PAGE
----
While the ballots show democracy in action, some are visual cues of exclusion. Parties touted anti-Black and anti-Chinese platforms with racist imagery on their ballots in the 1800s. Some voter registrations were held on Jewish holidays to discourage participation, according to Cheng, and Jim Crow laws clamped down on voting rights for people of color. Once ballots became standardized, those kinds of racist expressions shifted to other materials like pamphlets, according to Bassetti.

Finally, an official state ballot

By 1888, voters had had enough of the partisan voting system, which Cheng describes as “unsystemized, untrustworthy, and susceptible to corruption.” And so, the government began to administer official ballots. The new design laid out all of a voter’s choices in one place, and it shifted the voting process from public to private. Though hard to pinpoint the exact reason for the shift, Bassetti suggests the transition from a public, “social democracy” correlates with a growing sense of private space in people’s personal lives.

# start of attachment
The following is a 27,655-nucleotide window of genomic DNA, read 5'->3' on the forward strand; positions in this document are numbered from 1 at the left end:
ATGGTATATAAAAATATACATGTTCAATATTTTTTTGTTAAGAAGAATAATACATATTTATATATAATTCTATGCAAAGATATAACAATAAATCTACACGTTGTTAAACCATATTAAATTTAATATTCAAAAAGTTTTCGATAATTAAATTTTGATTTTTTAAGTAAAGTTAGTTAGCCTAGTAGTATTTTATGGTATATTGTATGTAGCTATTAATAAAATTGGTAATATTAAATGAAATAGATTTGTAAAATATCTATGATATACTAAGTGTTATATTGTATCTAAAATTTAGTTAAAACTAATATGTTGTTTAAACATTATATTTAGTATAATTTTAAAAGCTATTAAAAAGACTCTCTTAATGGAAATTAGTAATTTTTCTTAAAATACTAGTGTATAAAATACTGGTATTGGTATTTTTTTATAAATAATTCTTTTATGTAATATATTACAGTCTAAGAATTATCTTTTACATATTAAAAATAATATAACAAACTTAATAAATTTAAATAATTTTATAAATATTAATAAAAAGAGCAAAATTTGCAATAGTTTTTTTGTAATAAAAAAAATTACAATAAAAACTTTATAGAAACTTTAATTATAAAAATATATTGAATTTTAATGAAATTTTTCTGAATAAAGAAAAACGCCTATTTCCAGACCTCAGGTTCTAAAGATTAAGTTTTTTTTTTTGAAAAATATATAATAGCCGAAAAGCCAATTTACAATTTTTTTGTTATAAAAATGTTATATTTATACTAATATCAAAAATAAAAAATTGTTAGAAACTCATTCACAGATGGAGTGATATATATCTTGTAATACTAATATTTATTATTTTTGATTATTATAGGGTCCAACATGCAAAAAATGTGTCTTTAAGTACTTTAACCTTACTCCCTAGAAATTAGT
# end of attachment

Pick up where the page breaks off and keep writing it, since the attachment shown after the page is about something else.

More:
Official Federal War Ballot for servicemen, 1944. [Image: courtesy of the Division of Political and Military History, National Museum of American History, Smithsonian Institution]

The ballot as an arsenal of democracy

Though in the midst of war, in 1944 the U.S. government mailed millions of ballots to servicemen overseas. Bassetti sees this as evidence of the country’s commitment to the electoral process. “It’s so representative of a time in American history when we were willing to put all our resources behind making sure democracy worked,” says Bassetti. “We made a super human and deliberate effort to get the ballot in the hands of every American no matter where they were.”